Is it time to invest in multi-family real estate stocks? There's plenty to consider before investors rush in.
It's no secret the housing market is getting hit hard as the Federal Reserve's aggressive tightening campaign lifts mortgage rates and cools demand. Just one example of this is the September housing starts report, which showed new home construction slid 8.1% – led by a 13% drop in multi-family real estate.
Plus, the CalculatedRisk newsletter recently highlighted comments from former Fannie Mae economist Tom Lawler that suggest residential rent increases will continue to slow over the remainder of this year and could decline in 2023.
Lawlor argues that housing construction starts continue unabated while the demand for rental units is falling, creating excess supply when shortages have been the norm in recent years.
The economist points out that U.S. households grew by nearly 2 million between March 2021 and 2022. Of the growth in households, more than 50% was from people aged 15-24 and 25-34. Many of these folks cannot afford higher rents in these inflationary times.
He suggests that household growth between March 2022 and March 2023 could fall by half to 975,000, while housing production could be much higher.
"At the same time, it would appear as if housing production – completions plus manufactured housing shipments – will be somewhere in the range of 1.5 to 1.6 million, suggesting that housing production will significantly outpace household growth over that period," Lawlor wrote. "Next year should see an especially large increase in the supply of new rental units, given the sharp increase in multi-family housing starts and the long lags between start and completion."
With this in mind – and given data from online rental database company Zumper – investors might want to think twice before buying shares in multi-family real estate stocks.
Specifically, an Oct. 25 Zumper blog post indicates that rental prices across the U.S. are dropping. The post reveals the national average price for one- and two-bedroom rental units was down 0.8% and 0.7% month-over-month, respectively – marking the first time both have declined simultaneously in two years.
"In many metro areas, declining prices are actually a correction to prices that'd become overly inflated," says Anthemos Georgiades, CEO of Zumper. "We saw historic levels of migration throughout the pandemic, as people switched to working from home and re-imagined their living situations. Now – with a turbulent, unpredictable economy causing fear of recession – migrations are slowing, occupancy rates are falling and rent prices are following suit."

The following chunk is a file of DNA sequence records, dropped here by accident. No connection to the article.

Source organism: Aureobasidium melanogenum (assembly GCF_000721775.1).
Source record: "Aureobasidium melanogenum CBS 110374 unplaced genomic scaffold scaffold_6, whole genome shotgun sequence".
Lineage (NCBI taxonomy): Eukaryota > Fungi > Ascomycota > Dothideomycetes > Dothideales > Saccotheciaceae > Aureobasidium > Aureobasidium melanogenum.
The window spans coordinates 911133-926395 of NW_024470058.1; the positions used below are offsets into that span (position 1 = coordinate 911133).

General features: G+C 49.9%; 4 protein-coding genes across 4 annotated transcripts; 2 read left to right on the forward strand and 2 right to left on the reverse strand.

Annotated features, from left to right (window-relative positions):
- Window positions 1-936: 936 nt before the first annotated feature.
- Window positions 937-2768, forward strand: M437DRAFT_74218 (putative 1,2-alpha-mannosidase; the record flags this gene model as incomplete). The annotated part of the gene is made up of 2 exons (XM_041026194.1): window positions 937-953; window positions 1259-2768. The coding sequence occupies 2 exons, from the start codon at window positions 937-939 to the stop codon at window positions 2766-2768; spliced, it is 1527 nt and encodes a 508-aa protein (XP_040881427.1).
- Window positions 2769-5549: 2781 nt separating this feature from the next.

Another reason to be cautious on investing in multi-family real estate stocks in the near term: Zumper adds that it expects a "significant amount of new supply" of rental units to come on the market in the next six months. This could put pressure on property owners "to compete for residents" and potentially drive prices even lower.
Still, for investors keeping an eye on this section of the real estate investment trust (REIT) sector, analysts are still upbeat toward a handful of multi-family real estate stocks.
One is Essex Property Trust (ESS), which markets itself as "the only public multi-family REIT dedicated to the West Coast." Approximately 82% of the REIT's net operating income is generated from nine California markets, with another 18% from the Seattle area. The consensus recommendation of the 25 analysts covering the stock tracked by S&P Global Market Intelligence is Buy.
Before deciding to invest in multi-family real estate stocks, investors will want to look at the top 25 cities in Zumper's October rent report. There, they will see that of the 15 declines in rent for one-bedroom apartments from September to October, one-third were California markets, which averaged a decline of 3.3%. Other notable drops in rent prices included Atlanta (-4.5%), Austin (-3.5%) and Seattle (-3.9%).
So, it follows that multi-family REITs with significant holdings in California and the three cities outside the Golden State would be a good place to avoid for the foreseeable future.
Will has written professionally for investment and finance publications in both the U.S. and Canada since 2004. A native of Toronto, Canada, his sole objective is to help people become better and more informed investors. Fascinated by how companies make money, he's a keen student of business history. Married and now living in Halifax, Nova Scotia, he's also got an interest in equity and debt crowdfunding.
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